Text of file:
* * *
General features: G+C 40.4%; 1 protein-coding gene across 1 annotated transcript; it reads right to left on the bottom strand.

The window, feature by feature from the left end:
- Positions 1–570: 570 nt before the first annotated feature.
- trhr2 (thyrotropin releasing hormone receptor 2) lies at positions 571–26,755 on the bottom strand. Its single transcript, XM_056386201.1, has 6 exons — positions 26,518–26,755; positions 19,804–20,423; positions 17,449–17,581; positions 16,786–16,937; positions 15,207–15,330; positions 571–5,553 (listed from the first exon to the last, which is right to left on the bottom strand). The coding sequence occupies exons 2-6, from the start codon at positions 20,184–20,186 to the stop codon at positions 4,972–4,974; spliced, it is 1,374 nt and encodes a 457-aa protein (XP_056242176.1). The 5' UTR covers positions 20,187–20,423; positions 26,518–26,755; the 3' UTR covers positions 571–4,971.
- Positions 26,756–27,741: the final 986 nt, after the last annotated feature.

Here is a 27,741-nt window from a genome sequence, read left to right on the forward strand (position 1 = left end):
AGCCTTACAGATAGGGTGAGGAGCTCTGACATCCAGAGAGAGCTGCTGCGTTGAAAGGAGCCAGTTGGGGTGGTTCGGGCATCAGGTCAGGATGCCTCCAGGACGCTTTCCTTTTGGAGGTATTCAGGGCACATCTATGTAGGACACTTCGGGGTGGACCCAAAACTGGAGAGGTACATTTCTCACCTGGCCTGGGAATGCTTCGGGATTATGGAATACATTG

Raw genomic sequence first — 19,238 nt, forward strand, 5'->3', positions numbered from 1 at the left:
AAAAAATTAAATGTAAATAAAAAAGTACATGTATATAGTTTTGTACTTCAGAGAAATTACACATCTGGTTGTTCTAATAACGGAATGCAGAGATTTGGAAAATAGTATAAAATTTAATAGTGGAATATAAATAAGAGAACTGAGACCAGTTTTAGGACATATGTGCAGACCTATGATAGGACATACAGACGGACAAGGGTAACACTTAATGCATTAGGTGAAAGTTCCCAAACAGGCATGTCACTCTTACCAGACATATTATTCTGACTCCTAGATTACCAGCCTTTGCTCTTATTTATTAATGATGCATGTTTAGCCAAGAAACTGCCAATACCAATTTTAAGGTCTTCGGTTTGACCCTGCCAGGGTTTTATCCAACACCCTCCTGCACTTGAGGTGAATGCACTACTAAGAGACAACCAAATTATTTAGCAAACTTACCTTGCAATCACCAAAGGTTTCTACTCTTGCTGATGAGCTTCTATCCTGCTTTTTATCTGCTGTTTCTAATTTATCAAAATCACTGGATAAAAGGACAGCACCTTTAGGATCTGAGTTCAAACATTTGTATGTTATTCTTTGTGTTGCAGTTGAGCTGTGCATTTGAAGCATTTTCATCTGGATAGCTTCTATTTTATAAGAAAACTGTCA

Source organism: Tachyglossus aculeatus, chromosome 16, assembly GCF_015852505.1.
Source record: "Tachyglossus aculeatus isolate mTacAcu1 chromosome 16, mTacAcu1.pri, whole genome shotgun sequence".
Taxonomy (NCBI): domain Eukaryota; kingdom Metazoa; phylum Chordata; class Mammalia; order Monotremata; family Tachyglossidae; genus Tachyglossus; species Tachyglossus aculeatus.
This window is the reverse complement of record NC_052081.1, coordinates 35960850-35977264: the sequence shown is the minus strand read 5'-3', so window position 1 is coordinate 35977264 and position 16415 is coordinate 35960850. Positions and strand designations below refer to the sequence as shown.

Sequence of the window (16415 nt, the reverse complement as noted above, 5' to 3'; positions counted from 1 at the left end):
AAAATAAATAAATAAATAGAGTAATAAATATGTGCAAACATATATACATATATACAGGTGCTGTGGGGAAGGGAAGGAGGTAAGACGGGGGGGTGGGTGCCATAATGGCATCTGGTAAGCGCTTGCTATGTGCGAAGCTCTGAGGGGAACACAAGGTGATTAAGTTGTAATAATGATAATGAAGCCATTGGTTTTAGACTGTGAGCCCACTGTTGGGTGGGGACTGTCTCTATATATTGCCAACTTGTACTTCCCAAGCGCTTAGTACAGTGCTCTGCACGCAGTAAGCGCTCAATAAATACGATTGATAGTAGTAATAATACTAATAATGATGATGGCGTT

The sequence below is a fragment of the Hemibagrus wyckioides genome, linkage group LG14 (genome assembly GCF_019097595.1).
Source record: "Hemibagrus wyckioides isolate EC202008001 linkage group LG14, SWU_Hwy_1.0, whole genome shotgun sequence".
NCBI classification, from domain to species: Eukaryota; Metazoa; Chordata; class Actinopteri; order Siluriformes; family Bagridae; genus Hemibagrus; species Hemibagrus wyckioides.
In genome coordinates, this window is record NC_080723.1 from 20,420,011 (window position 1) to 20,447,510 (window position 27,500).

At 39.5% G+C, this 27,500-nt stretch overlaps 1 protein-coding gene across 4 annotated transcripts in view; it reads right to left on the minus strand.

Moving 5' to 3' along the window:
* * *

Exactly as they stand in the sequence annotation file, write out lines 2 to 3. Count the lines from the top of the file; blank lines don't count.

The window, feature by feature from the left end:
- Positions 1–570: 570 nt before the first annotated feature.